1. Be financially secure

  2. Do your research

  3. Choose an issue you’re passionate about

  4. Create a solution

  5. Build your network


01. Be financially secure


Before you launch a business, you’ll want to have enough financing set aside to cover your company expenses for at least the first year, or until you see profit. That way, you can focus on more important stuff like creating a sustainable business model, instead of how to generate fast cash.


Knowing your finances will also help you determine the best way to stay on track with your business goals. While you may be tempted to spend big on your great ideas, you’ve got to be careful about how you spend your money during this early phase. Purchase only what you absolutely need to get your business off the ground, and budget wherever you can. This will help extend your financial savings and make life as an entrepreneur a little smoother.


02. Do your research


Nearly every school-aged child has learned the motto “knowledge is power.” As an aspiring entrepreneur, the more information you have about your industry, the more persuasive you will become.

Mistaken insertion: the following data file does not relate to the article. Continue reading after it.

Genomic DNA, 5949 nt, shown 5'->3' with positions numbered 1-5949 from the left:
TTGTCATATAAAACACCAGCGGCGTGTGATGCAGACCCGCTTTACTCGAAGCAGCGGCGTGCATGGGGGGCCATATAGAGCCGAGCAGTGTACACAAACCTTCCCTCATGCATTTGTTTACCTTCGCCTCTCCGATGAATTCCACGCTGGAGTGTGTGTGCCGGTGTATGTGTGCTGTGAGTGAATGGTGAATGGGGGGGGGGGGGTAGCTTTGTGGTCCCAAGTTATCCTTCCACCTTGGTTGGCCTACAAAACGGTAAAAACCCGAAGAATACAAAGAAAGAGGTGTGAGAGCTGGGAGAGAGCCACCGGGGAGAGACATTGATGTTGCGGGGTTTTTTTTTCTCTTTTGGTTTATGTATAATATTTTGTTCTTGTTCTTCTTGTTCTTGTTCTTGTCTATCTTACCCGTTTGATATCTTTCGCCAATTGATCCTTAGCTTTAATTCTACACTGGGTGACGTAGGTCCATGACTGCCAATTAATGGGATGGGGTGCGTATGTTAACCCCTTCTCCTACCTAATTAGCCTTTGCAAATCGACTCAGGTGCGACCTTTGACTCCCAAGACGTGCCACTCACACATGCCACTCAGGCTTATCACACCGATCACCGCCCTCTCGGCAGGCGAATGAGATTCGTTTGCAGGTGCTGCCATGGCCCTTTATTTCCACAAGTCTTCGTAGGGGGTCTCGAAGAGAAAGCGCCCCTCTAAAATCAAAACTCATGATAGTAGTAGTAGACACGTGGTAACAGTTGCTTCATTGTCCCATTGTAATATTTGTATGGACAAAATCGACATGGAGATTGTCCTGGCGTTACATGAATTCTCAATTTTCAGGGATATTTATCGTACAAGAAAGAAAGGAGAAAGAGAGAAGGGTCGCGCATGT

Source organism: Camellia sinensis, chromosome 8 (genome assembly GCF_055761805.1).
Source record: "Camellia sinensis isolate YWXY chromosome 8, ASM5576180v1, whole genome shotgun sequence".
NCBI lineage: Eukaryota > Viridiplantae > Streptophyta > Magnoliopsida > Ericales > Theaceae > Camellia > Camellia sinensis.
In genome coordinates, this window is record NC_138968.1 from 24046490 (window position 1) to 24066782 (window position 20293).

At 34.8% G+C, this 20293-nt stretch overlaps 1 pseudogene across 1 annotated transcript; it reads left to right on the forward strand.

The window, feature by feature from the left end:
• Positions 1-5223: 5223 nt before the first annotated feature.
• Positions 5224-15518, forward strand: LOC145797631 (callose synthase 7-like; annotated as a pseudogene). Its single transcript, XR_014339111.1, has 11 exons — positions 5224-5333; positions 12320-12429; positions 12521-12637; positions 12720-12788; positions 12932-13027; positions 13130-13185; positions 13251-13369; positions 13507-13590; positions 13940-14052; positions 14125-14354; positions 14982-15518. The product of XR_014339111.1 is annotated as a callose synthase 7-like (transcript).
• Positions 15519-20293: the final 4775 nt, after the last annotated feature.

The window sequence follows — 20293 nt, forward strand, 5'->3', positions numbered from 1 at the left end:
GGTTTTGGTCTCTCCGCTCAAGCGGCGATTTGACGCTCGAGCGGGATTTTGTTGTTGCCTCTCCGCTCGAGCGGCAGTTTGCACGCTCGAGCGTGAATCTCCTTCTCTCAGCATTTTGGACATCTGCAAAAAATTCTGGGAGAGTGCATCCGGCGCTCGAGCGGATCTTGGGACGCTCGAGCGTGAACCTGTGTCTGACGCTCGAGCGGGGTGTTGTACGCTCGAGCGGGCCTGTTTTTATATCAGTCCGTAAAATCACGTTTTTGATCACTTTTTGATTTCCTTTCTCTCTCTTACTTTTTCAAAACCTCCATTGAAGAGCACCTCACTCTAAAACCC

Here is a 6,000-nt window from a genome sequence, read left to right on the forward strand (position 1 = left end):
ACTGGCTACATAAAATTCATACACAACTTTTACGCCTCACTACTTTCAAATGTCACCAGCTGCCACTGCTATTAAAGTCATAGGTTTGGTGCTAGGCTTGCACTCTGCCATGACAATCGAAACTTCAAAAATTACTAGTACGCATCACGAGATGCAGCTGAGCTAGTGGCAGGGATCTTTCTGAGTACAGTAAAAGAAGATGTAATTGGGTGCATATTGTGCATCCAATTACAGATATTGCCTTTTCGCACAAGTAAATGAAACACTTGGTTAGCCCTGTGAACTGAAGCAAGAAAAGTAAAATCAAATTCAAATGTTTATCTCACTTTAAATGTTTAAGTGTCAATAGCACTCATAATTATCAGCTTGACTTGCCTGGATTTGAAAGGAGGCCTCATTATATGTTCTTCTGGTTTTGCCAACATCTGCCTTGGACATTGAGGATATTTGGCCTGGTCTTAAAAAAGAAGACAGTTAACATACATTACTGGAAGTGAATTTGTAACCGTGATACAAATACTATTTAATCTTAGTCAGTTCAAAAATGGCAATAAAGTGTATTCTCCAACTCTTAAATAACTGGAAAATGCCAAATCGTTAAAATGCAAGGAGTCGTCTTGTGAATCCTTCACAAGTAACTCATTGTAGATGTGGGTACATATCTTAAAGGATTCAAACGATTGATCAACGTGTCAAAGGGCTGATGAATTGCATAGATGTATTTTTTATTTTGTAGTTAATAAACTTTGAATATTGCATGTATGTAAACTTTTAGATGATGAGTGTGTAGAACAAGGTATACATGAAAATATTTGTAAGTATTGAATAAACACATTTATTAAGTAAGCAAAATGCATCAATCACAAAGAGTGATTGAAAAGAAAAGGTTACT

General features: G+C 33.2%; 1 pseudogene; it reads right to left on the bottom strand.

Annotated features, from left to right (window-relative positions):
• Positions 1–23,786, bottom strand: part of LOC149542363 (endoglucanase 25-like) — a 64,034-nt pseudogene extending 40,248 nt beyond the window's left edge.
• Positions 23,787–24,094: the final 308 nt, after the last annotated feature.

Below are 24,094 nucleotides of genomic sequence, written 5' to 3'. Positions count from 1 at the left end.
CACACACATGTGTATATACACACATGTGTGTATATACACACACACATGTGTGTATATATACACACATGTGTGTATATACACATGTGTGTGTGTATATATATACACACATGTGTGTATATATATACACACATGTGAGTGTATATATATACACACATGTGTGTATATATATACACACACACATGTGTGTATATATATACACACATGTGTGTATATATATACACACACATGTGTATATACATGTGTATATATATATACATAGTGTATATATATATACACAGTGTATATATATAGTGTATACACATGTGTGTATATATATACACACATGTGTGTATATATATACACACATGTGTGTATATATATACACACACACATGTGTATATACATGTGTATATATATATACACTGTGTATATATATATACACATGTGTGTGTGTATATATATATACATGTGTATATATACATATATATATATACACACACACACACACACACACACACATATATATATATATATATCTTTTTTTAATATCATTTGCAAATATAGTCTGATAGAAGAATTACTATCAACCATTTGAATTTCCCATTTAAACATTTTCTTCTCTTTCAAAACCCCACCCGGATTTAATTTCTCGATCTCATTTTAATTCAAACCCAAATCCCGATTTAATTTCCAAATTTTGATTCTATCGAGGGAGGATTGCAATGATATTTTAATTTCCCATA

Take time to research and familiarize yourself with your target market by reading books, perusing blog articles and browsing other entrepreneurs’ websites. You’ll want to consume content that gives you a fresh perspective on your business and keep your finger on the pulse.


03. Choose an issue you’re passionate about


Entrepreneurship is fueled by innovation and new ideas. While you may feel like you’ve got an infinite number of good business ideas, you should prioritize them based on what you feel most passionate about. This will drive you to become a better entrepreneur since you’ll be working toward something you love.


04. Create a solution


Once you know what you want to dedicate yourself to, you’ll be able to come up with a unique solution that’ll bring value to your target audience. This can also help you develop your thought leadership within your industry.


For example, if you are inspired by solving climate change, you can open a business that sells plant-based and lab-grown meats. This could help change the habits of meat eaters and encourage people to shift their diets to lower-emission alternatives.


05. Build your network


Even though you may feel like the process of becoming an entrepreneur is solitary, it doesn’t have to be. In fact, you’ll want to reach out to other professionals in your field as soon as you define an idea to get their insights. Consider attending networking conferences, speaking events by fellow entrepreneurs and finding a mentor in your industry to guide and inspire you throughout the journey.